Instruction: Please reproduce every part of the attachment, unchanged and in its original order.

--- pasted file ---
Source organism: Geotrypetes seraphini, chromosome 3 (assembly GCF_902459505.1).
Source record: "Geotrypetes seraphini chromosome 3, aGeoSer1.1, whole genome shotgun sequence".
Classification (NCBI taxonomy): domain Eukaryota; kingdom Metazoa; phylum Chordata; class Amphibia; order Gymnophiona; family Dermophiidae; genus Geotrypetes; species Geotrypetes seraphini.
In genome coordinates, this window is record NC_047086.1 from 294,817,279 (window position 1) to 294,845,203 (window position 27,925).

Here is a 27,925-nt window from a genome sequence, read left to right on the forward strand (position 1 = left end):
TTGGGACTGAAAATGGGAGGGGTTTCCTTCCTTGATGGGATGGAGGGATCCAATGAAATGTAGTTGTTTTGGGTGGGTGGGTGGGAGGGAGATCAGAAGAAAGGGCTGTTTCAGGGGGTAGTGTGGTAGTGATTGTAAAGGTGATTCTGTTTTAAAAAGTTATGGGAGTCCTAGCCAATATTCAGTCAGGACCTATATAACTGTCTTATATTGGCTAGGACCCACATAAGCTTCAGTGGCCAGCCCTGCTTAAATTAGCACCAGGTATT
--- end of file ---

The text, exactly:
Source organism: Geotrypetes seraphini, chromosome 3 (assembly GCF_902459505.1).
Source record: "Geotrypetes seraphini chromosome 3, aGeoSer1.1, whole genome shotgun sequence".
Classification (NCBI taxonomy): domain Eukaryota; kingdom Metazoa; phylum Chordata; class Amphibia; order Gymnophiona; family Dermophiidae; genus Geotrypetes; species Geotrypetes seraphini.
In genome coordinates, this window is record NC_047086.1 from 294,817,279 (window position 1) to 294,845,203 (window position 27,925).

Here is a 27,925-nt window from a genome sequence, read left to right on the forward strand (position 1 = left end):
TTGGGACTGAAAATGGGAGGGGTTTCCTTCCTTGATGGGATGGAGGGATCCAATGAAATGTAGTTGTTTTGGGTGGGTGGGTGGGAGGGAGATCAGAAGAAAGGGCTGTTTCAGGGGGTAGTGTGGTAGTGATTGTAAAGGTGATTCTGTTTTAAAAAGTTATGGGAGTCCTAGCCAATATTCAGTCAGGACCTATATAACTGTCTTATATTGGCTAGGACCCACATAAGCTTCAGTGGCCAGCCCTGCTTAAATTAGCACCAGGTATT